All Alive


Sixteen Haitian Teachers From USF Program Survive Earthquake


By Vickie Chachere

TAMPA, Fla. (Jan. 25, 2010) – After nearly two weeks of waiting for word on the fate of 16 teachers from Haiti who spent the summer at the University of South Florida, word has finally trickled in that all survived the devastating earthquake that decimated their country.

“Of course, they have lost family members and friends,” said USF Professor Barbara Cruz, who along with Professor Mark Amen coordinated the U.S. State Department program that brought the teachers and their counterparts from the Dominican Republic to USF for a six-week program in July and August.

 “All their schools have been destroyed. Many of them are homeless,” she said.

The teachers, most of whom were from Port-au-Prince, had remained in close contact with USF friends in the months that followed their visit to Tampa.

Coincidentally on Jan. 12, Cruz had been exchanging emails with State Department Cultural Affairs Officer Victoria DeLong in Port-au-Prince planning a meeting in Haiti in April that would reunite the Patel Center professors with the teachers for a leadership training program. Later that day, DeLong was killed when her home collapsed; she was the first American reported killed in the earthquake.

In the hours following reports of the earthquake, Cruz and Amen reached out to contacts in Haiti and the Dominican Republic asking for any reports on the teachers’ conditions.

Slowly over many days, some of the teachers made their way to international aid stations where they were able to sign on to their e-mail accounts and respond to the message. The chain of reports began to grow as the teachers wrote of seeing their colleagues from the program alive. All were finally accounted for on Sunday.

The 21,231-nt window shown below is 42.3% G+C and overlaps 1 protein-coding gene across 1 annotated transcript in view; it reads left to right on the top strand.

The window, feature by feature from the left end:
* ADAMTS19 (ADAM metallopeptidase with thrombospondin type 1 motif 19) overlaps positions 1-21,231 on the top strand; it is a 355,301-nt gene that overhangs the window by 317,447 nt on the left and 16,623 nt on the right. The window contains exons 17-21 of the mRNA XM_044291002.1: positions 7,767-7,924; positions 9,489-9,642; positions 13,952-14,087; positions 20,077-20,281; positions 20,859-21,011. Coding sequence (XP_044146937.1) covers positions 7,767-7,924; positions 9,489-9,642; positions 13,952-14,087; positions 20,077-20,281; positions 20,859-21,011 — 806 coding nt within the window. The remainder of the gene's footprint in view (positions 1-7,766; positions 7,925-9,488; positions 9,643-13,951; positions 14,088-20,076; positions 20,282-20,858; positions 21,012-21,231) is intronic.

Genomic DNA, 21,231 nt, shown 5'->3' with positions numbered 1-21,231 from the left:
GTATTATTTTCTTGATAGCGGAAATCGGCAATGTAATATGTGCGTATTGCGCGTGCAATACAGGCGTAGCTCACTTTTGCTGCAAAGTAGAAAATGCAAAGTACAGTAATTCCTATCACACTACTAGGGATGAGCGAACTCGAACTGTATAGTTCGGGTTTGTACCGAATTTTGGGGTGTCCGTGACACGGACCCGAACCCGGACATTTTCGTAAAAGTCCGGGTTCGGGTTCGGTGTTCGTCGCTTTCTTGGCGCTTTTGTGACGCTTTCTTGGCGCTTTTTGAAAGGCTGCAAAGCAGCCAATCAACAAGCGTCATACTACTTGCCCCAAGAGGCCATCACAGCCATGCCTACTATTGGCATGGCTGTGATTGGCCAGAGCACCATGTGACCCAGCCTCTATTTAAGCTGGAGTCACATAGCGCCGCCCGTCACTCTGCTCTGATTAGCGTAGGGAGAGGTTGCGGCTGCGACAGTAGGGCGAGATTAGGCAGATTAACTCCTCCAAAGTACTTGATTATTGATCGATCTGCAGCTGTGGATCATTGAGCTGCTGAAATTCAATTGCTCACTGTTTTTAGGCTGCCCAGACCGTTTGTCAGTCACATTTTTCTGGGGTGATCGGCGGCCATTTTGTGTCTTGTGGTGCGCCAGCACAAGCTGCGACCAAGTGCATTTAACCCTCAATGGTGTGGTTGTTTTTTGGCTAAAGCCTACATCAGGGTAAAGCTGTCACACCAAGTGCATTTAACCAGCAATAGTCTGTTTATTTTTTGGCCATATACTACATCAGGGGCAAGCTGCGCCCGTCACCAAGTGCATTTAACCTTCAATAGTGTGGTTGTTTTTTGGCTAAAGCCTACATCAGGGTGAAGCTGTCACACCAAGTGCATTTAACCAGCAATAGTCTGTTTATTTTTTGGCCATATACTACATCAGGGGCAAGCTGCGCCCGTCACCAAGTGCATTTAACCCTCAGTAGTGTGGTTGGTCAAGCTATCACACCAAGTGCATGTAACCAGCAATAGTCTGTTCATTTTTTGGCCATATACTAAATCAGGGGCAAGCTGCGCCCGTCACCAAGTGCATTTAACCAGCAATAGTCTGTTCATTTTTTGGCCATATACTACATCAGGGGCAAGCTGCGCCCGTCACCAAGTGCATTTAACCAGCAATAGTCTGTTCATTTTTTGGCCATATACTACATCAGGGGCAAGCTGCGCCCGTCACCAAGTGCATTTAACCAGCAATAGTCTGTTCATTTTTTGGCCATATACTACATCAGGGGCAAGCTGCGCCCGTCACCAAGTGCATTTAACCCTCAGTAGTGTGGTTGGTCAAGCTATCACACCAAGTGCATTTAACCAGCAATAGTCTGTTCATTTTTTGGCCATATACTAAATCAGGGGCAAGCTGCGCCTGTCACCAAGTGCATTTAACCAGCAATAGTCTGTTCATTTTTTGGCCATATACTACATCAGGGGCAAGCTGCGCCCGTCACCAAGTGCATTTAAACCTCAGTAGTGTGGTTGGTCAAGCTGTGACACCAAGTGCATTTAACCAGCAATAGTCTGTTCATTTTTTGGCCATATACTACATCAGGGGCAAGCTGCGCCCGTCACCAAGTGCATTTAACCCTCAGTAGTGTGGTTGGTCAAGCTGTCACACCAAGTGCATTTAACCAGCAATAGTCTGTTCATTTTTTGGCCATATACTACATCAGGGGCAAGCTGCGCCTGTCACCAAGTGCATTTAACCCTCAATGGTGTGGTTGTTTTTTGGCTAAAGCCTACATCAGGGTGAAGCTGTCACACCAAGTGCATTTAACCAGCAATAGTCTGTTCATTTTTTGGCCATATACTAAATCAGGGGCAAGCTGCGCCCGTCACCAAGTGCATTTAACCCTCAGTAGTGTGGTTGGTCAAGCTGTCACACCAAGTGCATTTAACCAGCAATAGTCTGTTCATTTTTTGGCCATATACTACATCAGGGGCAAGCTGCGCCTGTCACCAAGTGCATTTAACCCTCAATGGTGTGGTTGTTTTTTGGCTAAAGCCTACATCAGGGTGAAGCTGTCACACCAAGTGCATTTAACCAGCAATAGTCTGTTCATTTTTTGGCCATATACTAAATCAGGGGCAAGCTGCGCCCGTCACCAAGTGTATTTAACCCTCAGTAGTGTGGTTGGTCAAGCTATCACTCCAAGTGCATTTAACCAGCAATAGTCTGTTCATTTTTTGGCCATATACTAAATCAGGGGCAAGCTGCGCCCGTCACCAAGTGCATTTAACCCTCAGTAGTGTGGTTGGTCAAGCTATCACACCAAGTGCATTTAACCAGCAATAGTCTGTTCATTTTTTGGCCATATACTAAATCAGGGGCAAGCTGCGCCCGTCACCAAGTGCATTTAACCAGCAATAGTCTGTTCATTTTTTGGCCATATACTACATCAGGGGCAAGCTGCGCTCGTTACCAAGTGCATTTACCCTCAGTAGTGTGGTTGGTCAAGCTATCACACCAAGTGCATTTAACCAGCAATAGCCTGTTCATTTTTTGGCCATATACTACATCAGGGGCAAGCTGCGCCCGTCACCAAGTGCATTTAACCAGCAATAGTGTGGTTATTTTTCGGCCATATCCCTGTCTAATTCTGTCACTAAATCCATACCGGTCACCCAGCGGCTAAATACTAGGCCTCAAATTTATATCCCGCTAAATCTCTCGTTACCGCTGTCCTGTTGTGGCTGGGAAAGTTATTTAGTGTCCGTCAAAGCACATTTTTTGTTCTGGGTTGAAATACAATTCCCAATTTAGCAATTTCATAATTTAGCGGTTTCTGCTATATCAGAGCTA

“They knew we were thinking of them,” Cruz said. “One by one, they found a way to connect with us.”

In brief missives, the teachers described the horrendous loss of life, the injuries to their friends and neighbors, the huger for basic necessities and the destruction all around them.

One teacher, Jean Francois Dujour, sent pictures of collapsed buildings with the brief and heartbreaking message: “Things are much worse than they look.”

But they also took comfort in the concern of their USF friends.

“I am more convinced we are a family,” teacher Pierre Theluscat wrote.

The teachers had been part of a group of 37 educators from Haiti and the Dominican Republic who spent six weeks at USF studying democracy and honing their English skills. A 17th Haitian teacher who attended the summer program – Valery Olivier – was killed in a car accident in November.

Cruz said she also learned that their colleagues from the Dominican Republic were quick to respond after the earthquake, organizing a caravan of food and supplies for their fellow teachers in Haiti.

With their country in ruins and their schools reduced to piles of rubble, Cruz said the teachers continue to serve important new roles given the English skills they acquired this summer. Many are now serving as interpreters for workers from the Red Cross and other humanitarian assistance efforts. The Patel Center plans on pursuing leadership training with the teachers – an effort which will take on new significance as Haiti begins to rebuild.

“Haiti is really going to need them now,” Cruz said. “They weren’t just fantastic teachers. They were leaders in the making.”


The University of South Florida is one of the nation's top 63 public research universities and one of only 25 public research universities nationwide with very high research activity that is designated as community engaged by the Carnegie Foundation for the Advancement of Teaching.  USF was awarded $380.4 million in research contracts and grants in FY 2008/2009. The university offers 232 degree programs at the undergraduate, graduate, specialist and doctoral levels, including the doctor of medicine. The USF System has a $1.8 billion annual budget, an annual economic impact of $3.2 billion, and serves more than 47,000 students on institutions/campuses in Tampa, St. Petersburg, Sarasota-Manatee and Lakeland. USF is a member of the Big East Athletic Conference.